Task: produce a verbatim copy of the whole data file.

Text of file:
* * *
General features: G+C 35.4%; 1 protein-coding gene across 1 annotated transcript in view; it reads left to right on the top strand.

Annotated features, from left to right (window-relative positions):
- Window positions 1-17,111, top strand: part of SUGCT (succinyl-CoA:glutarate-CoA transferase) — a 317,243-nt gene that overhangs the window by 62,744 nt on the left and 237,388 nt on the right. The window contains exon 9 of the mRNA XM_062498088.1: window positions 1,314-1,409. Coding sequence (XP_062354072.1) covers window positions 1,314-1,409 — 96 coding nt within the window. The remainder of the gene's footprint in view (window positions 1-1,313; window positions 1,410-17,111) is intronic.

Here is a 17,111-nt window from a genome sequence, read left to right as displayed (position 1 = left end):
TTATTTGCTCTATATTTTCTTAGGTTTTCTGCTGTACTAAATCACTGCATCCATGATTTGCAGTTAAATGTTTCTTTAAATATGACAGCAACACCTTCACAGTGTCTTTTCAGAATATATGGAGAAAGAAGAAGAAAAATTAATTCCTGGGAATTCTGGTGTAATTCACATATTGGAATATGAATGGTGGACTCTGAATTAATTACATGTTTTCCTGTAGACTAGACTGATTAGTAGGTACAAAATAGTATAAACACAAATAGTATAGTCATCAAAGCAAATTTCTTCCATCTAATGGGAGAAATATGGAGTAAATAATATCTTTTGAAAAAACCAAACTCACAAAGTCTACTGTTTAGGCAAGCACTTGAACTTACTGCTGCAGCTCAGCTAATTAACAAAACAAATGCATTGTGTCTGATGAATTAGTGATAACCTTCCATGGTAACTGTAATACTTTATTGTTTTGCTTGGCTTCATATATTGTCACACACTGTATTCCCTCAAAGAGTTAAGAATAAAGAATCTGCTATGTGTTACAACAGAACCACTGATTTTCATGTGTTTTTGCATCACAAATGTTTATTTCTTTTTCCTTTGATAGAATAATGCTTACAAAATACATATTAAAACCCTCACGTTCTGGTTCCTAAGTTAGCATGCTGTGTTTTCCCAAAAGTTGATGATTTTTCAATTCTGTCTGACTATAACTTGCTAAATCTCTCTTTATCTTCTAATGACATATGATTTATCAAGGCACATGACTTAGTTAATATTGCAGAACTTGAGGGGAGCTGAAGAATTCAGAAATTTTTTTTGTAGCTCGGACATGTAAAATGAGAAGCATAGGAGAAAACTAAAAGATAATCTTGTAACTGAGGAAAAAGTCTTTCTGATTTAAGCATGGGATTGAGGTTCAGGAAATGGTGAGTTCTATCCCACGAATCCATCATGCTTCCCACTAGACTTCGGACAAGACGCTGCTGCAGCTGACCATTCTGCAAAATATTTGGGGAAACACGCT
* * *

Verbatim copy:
General features: G+C 35.4%; 1 protein-coding gene across 1 annotated transcript in view; it reads left to right on the top strand.

Annotated features, from left to right (window-relative positions):
- Window positions 1-17,111, top strand: part of SUGCT (succinyl-CoA:glutarate-CoA transferase) — a 317,243-nt gene that overhangs the window by 62,744 nt on the left and 237,388 nt on the right. The window contains exon 9 of the mRNA XM_062498088.1: window positions 1,314-1,409. Coding sequence (XP_062354072.1) covers window positions 1,314-1,409 — 96 coding nt within the window. The remainder of the gene's footprint in view (window positions 1-1,313; window positions 1,410-17,111) is intronic.

Here is a 17,111-nt window from a genome sequence, read left to right as displayed (position 1 = left end):
TTATTTGCTCTATATTTTCTTAGGTTTTCTGCTGTACTAAATCACTGCATCCATGATTTGCAGTTAAATGTTTCTTTAAATATGACAGCAACACCTTCACAGTGTCTTTTCAGAATATATGGAGAAAGAAGAAGAAAAATTAATTCCTGGGAATTCTGGTGTAATTCACATATTGGAATATGAATGGTGGACTCTGAATTAATTACATGTTTTCCTGTAGACTAGACTGATTAGTAGGTACAAAATAGTATAAACACAAATAGTATAGTCATCAAAGCAAATTTCTTCCATCTAATGGGAGAAATATGGAGTAAATAATATCTTTTGAAAAAACCAAACTCACAAAGTCTACTGTTTAGGCAAGCACTTGAACTTACTGCTGCAGCTCAGCTAATTAACAAAACAAATGCATTGTGTCTGATGAATTAGTGATAACCTTCCATGGTAACTGTAATACTTTATTGTTTTGCTTGGCTTCATATATTGTCACACACTGTATTCCCTCAAAGAGTTAAGAATAAAGAATCTGCTATGTGTTACAACAGAACCACTGATTTTCATGTGTTTTTGCATCACAAATGTTTATTTCTTTTTCCTTTGATAGAATAATGCTTACAAAATACATATTAAAACCCTCACGTTCTGGTTCCTAAGTTAGCATGCTGTGTTTTCCCAAAAGTTGATGATTTTTCAATTCTGTCTGACTATAACTTGCTAAATCTCTCTTTATCTTCTAATGACATATGATTTATCAAGGCACATGACTTAGTTAATATTGCAGAACTTGAGGGGAGCTGAAGAATTCAGAAATTTTTTTTGTAGCTCGGACATGTAAAATGAGAAGCATAGGAGAAAACTAAAAGATAATCTTGTAACTGAGGAAAAAGTCTTTCTGATTTAAGCATGGGATTGAGGTTCAGGAAATGGTGAGTTCTATCCCACGAATCCATCATGCTTCCCACTAGACTTCGGACAAGACGCTGCTGCAGCTGACCATTCTGCAAAATATTTGGGGAAACACGCT